In short, this is one of those stories in which things are not what they first appear, with Anderson alongside co-writer Ryan Child playing with the narrative for all its worth, leading you in one direction, only to slowly reveal the true reason behind Will's decision to say goodbye to the man he clearly loves. To that end, both Gregory and Nixon deliver their lines to a tee and yet the dialogue is somewhat stilted, a direct result of initially having to conceal the unexpected truth behind their separation.

Intercut with flashbacks to happier times of the two together; from when they first met clubbing the night away on a strobe lit dance floor, to that of their rampant sexual desire for each other, this is a work that highlights the incessant need for many to explore the world around us, when life even love itself, seemingly isn't enough. Yet somehow and in spite of its interesting and certainly in terms of gay cinema, unique theme, it sadly falls short of the epic work it could and frankly, should have been. And that's a shame, for there's an awful lot to like here, with stunning neon lit shots of the city merging effortlessly into the proud to be gay narrative, one that literally turns the relationship breakdown scenario on its head. And that is welcome with open arms, in this age of repetitive gay storylines.

Gay Visibility - overt | Nudity - from the waist up | Overall - file under ... 3+ stars

›› Isha ‹‹

a short film by Christopher Manning.

2018 | 15 mins | UK.

an achingly real depiction of being gay and Muslim.

Dave says:

From the London Film School and noted writer and director Christopher Manning comes this achingly real depiction of being gay and Muslim.

Not that Rahmi (Horia Savescu) is out to his family and certainly not to his mother (the wonderful Maia Morgenstern) who pines away for her old life near the Black Sea, leaving the responsibilities of the head of the household to her eldest son, upon the absence of their father. Romanian by birth, but now living life in London, Rahmi speaks his native tongue to his mother and to his rebellious younger brother Cemil (Game of Thrones' Lino Facioli in an all too brief cameo), but words of love to his partner Sean (Dario Coates), turning to him in the night for comfort under the pretence of working the late shift. Only for how much longer can Rahmi continue to live a lie?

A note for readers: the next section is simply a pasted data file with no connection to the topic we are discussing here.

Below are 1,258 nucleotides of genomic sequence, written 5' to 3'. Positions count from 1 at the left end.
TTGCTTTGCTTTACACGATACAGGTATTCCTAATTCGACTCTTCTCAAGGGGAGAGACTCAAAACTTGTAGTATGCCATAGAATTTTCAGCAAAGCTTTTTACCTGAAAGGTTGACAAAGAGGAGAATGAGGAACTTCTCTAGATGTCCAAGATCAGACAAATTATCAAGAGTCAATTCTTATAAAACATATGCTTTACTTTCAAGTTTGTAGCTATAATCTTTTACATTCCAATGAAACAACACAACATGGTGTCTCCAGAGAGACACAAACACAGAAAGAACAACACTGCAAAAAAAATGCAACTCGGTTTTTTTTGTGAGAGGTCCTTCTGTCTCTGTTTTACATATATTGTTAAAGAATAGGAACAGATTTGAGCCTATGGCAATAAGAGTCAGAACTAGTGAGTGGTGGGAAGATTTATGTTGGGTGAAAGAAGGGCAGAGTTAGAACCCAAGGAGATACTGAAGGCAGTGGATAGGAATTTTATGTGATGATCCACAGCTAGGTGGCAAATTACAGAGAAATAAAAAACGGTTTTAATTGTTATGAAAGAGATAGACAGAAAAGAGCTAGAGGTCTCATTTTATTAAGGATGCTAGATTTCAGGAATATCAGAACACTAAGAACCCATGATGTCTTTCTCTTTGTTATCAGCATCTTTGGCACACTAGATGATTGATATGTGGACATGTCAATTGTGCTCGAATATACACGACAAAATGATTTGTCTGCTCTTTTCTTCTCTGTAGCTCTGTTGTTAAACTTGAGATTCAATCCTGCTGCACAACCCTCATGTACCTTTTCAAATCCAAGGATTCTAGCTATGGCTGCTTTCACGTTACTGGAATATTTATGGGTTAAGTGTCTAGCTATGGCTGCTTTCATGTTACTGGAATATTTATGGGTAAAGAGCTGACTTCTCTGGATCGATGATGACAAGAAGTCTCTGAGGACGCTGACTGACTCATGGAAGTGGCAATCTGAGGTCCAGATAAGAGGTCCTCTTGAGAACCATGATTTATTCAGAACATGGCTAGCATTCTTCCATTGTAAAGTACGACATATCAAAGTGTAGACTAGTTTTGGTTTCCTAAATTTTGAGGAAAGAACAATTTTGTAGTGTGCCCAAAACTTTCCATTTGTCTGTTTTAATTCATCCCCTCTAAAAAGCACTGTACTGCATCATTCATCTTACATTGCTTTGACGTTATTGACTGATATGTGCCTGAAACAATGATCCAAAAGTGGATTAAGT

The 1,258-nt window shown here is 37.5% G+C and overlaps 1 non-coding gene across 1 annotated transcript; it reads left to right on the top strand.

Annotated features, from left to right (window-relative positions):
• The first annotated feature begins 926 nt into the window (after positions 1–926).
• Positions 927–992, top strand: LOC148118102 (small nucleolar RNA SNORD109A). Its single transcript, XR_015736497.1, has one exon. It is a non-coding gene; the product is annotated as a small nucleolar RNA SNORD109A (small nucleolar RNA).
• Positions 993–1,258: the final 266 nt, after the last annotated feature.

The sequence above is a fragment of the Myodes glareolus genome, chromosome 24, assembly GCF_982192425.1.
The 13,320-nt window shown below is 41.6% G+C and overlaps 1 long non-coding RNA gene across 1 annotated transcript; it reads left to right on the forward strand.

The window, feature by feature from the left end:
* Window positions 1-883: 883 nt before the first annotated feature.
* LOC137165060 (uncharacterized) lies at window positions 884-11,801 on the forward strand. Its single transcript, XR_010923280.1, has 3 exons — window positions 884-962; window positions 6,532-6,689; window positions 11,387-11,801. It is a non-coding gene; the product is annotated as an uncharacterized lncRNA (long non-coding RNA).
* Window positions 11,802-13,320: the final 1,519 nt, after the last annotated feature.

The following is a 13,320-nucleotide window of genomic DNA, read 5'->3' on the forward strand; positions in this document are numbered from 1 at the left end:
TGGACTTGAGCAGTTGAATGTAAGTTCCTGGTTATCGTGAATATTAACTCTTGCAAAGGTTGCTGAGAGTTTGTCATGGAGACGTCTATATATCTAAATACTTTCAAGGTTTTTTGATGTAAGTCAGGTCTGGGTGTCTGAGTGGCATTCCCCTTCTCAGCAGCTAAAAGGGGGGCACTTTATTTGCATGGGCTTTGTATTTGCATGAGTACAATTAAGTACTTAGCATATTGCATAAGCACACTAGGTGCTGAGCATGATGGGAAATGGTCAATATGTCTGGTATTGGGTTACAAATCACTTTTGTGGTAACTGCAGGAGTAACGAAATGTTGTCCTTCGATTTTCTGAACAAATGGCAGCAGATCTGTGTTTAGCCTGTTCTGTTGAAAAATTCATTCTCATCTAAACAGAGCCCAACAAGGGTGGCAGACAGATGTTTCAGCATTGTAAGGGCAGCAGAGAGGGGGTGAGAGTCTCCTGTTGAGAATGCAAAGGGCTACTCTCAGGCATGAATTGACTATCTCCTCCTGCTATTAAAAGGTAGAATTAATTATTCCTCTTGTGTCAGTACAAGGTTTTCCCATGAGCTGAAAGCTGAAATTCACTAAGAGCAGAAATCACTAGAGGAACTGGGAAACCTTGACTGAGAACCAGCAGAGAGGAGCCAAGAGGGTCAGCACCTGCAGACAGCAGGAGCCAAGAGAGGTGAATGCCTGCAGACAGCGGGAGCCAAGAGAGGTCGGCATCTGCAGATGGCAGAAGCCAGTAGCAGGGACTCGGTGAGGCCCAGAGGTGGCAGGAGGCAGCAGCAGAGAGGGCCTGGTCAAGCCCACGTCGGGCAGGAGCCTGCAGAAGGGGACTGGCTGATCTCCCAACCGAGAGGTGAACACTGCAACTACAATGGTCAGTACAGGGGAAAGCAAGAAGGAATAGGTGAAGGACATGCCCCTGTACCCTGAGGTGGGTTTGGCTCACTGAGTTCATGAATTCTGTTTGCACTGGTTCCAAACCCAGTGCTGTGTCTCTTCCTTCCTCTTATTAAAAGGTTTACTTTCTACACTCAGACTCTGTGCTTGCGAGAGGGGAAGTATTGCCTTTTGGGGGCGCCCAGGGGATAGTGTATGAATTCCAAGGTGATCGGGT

That being gay and Muslim is not an oxymoron, goes without saying. Yet as this compelling work poignantly illustrates, for those living a double life, it's a never-ending balancing act between the Call to Prayer and the Call of Your Heart. For here the cinematic spotlight is turned on a man desperately wanting to live the life he yearns for, whilst equally aware of both tradition and the responsibilities placed upon him. That the narrative refreshingly stays away from the "find a nice girl" scenario is to Manning's credit; the mother here being a woman who is far from blind to her son's subterfuge, even if it's debatable as to how much she actually knows, preferring instead to grant her son permission to live his life - as he so wants.

Laced with an inherent fear of sexual discovery, this well-played work that to its strength does not shy away from depicting acts of gay sex, frankly has a lot to say in its all too limited duration and in particular of the inner conflict for those caught between same-sex love and a doctrine that forbids their very sexuality.

Gay Visibility - overt | Nudity - bare-arsed cheek | Overall - file under ... 4 stars

›› RUOK ‹‹

a short film by Jay Russell.

2018 | 13 mins | US.

an emotional tale of relationship woe between two best friends.

Dave says:

There's a lush The Sprinkler Sprinkled feel to this short film from writer and director Jay Russell that could so easily have been made during the height of the Covid pandemic, given only two of the cast appear in the same scene together.